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Self-driving to visit the “King of the North” in Europe: all the way to the north, it is full of pleasant scenery

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Geographically speaking, Norway is the northernmost country in the entire European region, and its Norwegian country name-Norge (Noreg) means “the road to the north”. Geographically, “Europe’s northernmost” has created many unique natural landscapes and landforms for Norway, such as fjords, J plains and glaciers. Therefore, this stunning natural scenery of “Northland” has also been praised by the outside world as ” King of the North”.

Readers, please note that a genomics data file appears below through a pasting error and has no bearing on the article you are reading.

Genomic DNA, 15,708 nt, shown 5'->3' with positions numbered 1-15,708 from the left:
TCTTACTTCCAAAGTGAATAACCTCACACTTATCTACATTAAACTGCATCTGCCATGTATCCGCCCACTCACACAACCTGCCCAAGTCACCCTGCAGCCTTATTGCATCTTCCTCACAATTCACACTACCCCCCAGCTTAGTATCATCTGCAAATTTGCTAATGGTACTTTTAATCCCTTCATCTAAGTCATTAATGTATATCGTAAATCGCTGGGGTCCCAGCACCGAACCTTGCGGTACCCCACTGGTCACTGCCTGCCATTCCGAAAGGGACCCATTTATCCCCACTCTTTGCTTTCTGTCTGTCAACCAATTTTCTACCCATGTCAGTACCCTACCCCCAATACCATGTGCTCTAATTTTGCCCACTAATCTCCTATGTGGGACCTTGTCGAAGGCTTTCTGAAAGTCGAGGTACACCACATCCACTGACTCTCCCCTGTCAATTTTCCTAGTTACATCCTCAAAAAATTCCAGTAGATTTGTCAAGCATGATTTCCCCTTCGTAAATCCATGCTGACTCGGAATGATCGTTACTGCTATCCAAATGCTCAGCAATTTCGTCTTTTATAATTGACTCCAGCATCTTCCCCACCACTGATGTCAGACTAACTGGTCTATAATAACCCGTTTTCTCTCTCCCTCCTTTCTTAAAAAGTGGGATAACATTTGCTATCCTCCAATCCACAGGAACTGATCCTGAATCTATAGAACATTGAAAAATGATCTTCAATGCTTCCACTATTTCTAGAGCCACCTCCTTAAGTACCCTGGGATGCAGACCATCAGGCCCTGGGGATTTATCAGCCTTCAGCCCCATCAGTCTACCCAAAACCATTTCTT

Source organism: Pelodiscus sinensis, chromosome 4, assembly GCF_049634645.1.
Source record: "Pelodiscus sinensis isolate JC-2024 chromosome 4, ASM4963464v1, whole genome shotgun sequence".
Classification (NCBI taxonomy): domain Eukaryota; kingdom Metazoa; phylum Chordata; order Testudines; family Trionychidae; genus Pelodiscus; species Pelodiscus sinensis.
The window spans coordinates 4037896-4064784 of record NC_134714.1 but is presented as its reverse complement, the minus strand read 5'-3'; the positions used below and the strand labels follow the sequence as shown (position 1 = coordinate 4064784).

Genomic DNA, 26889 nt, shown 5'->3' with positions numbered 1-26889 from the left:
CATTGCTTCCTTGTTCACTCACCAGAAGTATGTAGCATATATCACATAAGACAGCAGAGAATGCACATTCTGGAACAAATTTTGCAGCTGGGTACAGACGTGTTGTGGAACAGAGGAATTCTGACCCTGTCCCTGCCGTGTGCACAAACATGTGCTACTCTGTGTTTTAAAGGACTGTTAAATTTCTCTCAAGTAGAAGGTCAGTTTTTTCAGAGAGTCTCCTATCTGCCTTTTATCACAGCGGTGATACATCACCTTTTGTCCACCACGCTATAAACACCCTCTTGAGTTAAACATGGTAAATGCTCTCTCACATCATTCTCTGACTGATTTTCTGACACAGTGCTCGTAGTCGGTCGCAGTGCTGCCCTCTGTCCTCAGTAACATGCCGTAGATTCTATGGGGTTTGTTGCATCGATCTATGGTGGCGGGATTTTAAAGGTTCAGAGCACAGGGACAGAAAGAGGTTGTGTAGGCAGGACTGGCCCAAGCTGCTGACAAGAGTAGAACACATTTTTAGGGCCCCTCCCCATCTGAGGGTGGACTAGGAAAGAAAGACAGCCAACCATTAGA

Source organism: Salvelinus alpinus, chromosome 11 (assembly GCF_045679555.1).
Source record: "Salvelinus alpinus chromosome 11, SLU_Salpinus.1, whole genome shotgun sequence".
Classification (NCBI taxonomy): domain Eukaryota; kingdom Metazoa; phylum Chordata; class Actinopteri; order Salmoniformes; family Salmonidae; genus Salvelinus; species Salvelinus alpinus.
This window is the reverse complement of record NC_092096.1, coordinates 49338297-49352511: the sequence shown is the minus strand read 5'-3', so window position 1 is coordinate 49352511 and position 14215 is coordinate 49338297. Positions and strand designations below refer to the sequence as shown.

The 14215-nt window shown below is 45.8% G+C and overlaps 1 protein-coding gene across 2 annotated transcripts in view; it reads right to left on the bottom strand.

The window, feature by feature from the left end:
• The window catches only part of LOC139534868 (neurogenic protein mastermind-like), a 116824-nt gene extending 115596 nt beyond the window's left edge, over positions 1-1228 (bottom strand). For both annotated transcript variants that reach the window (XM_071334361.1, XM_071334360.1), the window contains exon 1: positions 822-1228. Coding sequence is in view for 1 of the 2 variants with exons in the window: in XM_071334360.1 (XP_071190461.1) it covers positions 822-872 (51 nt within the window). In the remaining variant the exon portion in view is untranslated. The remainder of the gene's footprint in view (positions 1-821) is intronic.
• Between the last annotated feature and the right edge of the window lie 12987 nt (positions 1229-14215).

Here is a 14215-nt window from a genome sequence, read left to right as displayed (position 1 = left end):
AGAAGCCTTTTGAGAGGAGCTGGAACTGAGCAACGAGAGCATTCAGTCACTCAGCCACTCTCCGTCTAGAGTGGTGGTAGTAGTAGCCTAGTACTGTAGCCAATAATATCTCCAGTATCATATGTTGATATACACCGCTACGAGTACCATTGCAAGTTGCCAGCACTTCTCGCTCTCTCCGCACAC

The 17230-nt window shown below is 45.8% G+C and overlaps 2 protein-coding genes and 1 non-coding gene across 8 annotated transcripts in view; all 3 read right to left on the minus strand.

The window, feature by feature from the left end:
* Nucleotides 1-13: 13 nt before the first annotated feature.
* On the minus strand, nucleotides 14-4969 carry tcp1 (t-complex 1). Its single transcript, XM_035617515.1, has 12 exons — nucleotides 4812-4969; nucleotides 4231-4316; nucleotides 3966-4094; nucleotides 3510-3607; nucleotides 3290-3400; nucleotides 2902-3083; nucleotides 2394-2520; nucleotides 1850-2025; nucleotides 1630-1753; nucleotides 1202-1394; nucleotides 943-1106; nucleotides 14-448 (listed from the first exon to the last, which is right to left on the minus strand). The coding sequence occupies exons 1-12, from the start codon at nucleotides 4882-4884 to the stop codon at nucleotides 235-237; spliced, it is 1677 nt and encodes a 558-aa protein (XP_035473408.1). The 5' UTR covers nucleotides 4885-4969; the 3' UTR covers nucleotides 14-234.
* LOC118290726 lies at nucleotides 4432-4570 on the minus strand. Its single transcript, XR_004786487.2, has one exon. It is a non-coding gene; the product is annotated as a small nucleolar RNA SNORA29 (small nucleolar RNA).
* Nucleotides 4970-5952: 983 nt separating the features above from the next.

Norwegian fjords are always talked about by tourists (the only natural landscape that does not exist in China), and it stretches for a long time. The geographic starting point is located in the Lysefjord south of the southern port city of Bergen, and the northern end is located in Alesund, north of the Geirangerfjord. If you have the opportunity to take this famous fjord landform route, you will find that this trip is not as busy as Oslo, and there are beautiful scenery everywhere: beautiful canyons, open waters, and real virgin forest parks… Walking down the landscape road, you can’t help but embrace nature, forget about the natural beauty of the green mountains and green waters, and indulge in a Nordic fairy tale world that you don’t want to wake up at all. Schematic diagram of a self-driving tour of the Norwegian fjords Two years ago, we had an in-depth self-driving tour of the Norwegian fjords, and experienced the infinite scenery of the “king of the north of Europe” on the ground. The three-day itinerary and feelings are shared with you for reference only — Day1 Bergen: Sightseeing in the city of literature and art Bergen is the largest city on the west coast of Norway, the largest seaport in the country, and a famous cultural heritage city. Northern Europe is known for its cold climate, but Bergen can enjoy the warm current of Mexico, so it is humid and comfortable all year round. Bergen was built in the 11th century AD, and it played the role of the capital of Norway for nearly three hundred years, until Oslo became the new capital of Norway in 1814. It is not an exaggeration to say that Bergen is “Norway’s most literary city”. At the old wharf, the historic sites that Bergen integrated into the European Union of Lufthansa are still there, telling a long history. In the city, there are a large number of ancient churches, concert halls, art galleries, museums, theaters, art festivals, performances, open-air concerts, art and design exhibitions, in Scandinavia and throughout Europe. Ranked among the best. Not only that, as a vibrant city, its countryside is integrated with the fjords, making it a paradise for outdoor sports enthusiasts. Recommended self-driving route: Bergen Airport-25km-downtown (Bryggen Wharf-Fish Market-Floyen Cable Car-Hockensund Palace-Bergen Art Museum) Bryggen Wharf is the business card of Bergen. Rows of old houses gather restaurants, museums, and cafes. Near the pier is a fish market that gathers the best seafood from the west coast of Norway. On Floyen Mountain, you can take the Floyen Cable Car, the oldest cable car in the world, to the top of the mountain and have a bird’s eye view of the entire city. The local Bergen Art Museum is composed of Bergen Fine Arts Collection, Steineson Collection, Lasmby Meyer Collection and other parts. It is the most valuable art gathering place in Bergen, near the museum The city squares and parks are suitable for walking. Bergen hotel recommendation: Clarion Hotel Admiral (Clarion Hotel Admiral). This hotel is one of the most famous viewing hotels in Bergen (built in the early 20th century), across the water from the Bryggen Pier and the Floyen Mountain. The hotel’s 210 rooms have wide viewing windows, 50 of which are facing the harbour. In order to give guests a chance to get to know each other, the hotel also specially set up a large public living room with artworks. The hotel is only 2 minutes’ walk from Bergen Pier, 6 minutes from the nearest shopping street, and 18 kilometers from the airport. Address: C. Sundtsgate 9, Bergen, price: RMB 900 per room (single room). Day2 Bergen-Sognefjord 4h: Norway’s high point Bergen is the general starting point for trips to the Norwegian fjords. The landscape road has been surrounding the fjord area all the way to the north. The scenery you see makes you feel like you are traveling in the middle of a painting, and the roads along the way are flat, which is definitely the best choice for self-driving tours. Self-driving route: Bergen-Rv48 (120 kilometers)-Hardangerfjord-E16, Rv13 (250 kilometers)-Sognefjord. Along the highway from Bergen to the north is Hardangerfjord. It is known as the second largest fjord in Norway and the third largest in the world. You can climb mountains here, and there are orchards, glaciers, and We can watch seals and whales. The Sognefjord is the largest and deepest fjord in the world, with a total length of about 240 kilometers. The scenery along the way is beautiful. It is a world natural heritage recognized by the United Nations. There are only 30,000 residents in the area. Every family lives in an idyllic pastoral life. . Self-driving tips: Starting from Bergen and heading north, the first to arrive is Hardanger Fjord. This journey is very easy to drive, and you can reach Sognefjord in the afternoon. In addition, this journey can also be taken by train or cruise. The climate in the fjords is much cooler than in the cities, and thick clothing should be prepared. This section of self-driving route requires the help of ferry. The Sognefjord has many branches, and Nr yfjorden is the most famous of them. The narrowest water surface here is only 250 meters wide, and the highest mountain is more than 1,700 meters above sea level. The stave church in Sognefjord is worth seeing. It is a very old wooden structure, and it is also the architectural representative of the “Viking Age” (generally referring to the Viking period from 790 to 1066). There are currently only 28 stave churches left in Norway, 5 of which are located in the Sognefjord, including the 800-year-old Ornes stave church, Haupasta stave church and Polkun stave church. Sognefjord hotel recommendation: Sognefjord Hotel (Sognefjord Hotel). This hotel is one of the best hotels in the local area for travelers to relax. It is located in the scenic town of Leikanger, overlooking the Sognefjord. Each room is a view room with views of the garden, mountains or fjord. The hotel has free wifi. It is worth mentioning that guests can borrow the hotel’s bicycles to ride around the fjord. Address: Sognefjordvegen 20, Hermansverk, Leikanger 6863, price: RMB 1030 per room (standard room). Day3 Sognefjord-Alesund 4h Aalesund is a small city located on the island of Moeller-Romsdal in western Norway. The entire city was reborn after a fire in the winter of 1904. After reconstruction, the architectural style of the small town of Alesund is full of new artistic features, and was evaluated by the American magazine “National Geographic” as “just out of a fairy tale”. Special recommendation: Alesund’s houses have distinctive architectural features. The houses on the three small islands stand opposite each other and form a triangle. You can take a boat to explore the waters in the middle. There are many natural scenic spots around the small town, hiking and swimming in summer, skiing and ice climbing in winter. It is one of the most popular resorts in Norway. After racing in the most beautiful fjords in Norway, you will once again return to the city from nature. In the morning, we depart for Geirangerfjord. Most of the landforms here were formed during the ice age. Compared with other fjords, it is more spectacular. There are also many famous large waterfalls in Norway (tips: Geirangerfjord). Compared with other fjords, the travel in, is more difficult, especially some trails in national parks, which are only suitable for people with outdoor sports experience). In the afternoon, head to Alesund and stay here. Self-driving route: Sognefjord-passing Rv5 (250 kilometers)-Geirangerfjord-Rv60 (102 kilometers)-Alesund. Alesund hotel recommendation: Radisson Blu Hotel lesund. This hotel is located in the kansekaia area by the Alesund harbour, overlooking the sea. The hotel’s private jetty allows guests to enjoy their vacation in peace. In addition to local specialties, the hotel’s restaurant can also eat organic meals. In addition, compared with hotels in big cities, the rooms here are cheap and easy to book. Address: S. Bullsgt. 7 Alesund. Price: RMB 800 per room (standard room). Norway travel Tips: Traffic: Norwegian vehicles drive on the right. As in China, the roads between cities are mostly two-way single lanes. The Norwegian Transport Agency requires vehicles to turn on their lights 24 hours a day. At city roundabouts, vehicles on the roundabout and vehicles entering the roundabout on the left have the right of way; vehicles on the right side of the intersection have the right of way; vehicles going down on the ramp have the right of way. Most traffic toll stations adopt automated systems. Currency: Norwegian Krone (NOK) is the official currency of Norway. In the retail industry, the penetration rate of the euro is not as good as the krona. Language: Norwegian (subdivided into Norwegian national language and new Norwegian) and Sami are both official languages. Some Norwegians also speak Danish, Swedish and German. English is also very popular, and tourists can use English to communicate with locals. Shopping: Most cities have shopping streets and large shopping malls, but the prices are relatively high. Norwegian goods have a 25% value-added tax, which can be refunded in the airport lobby when leaving the country. Tickets: Some public art galleries and museums in Norway are open to the public for free. Tickets for scenic spots vary greatly during off-peak and peak seasons. You can check the official website in advance.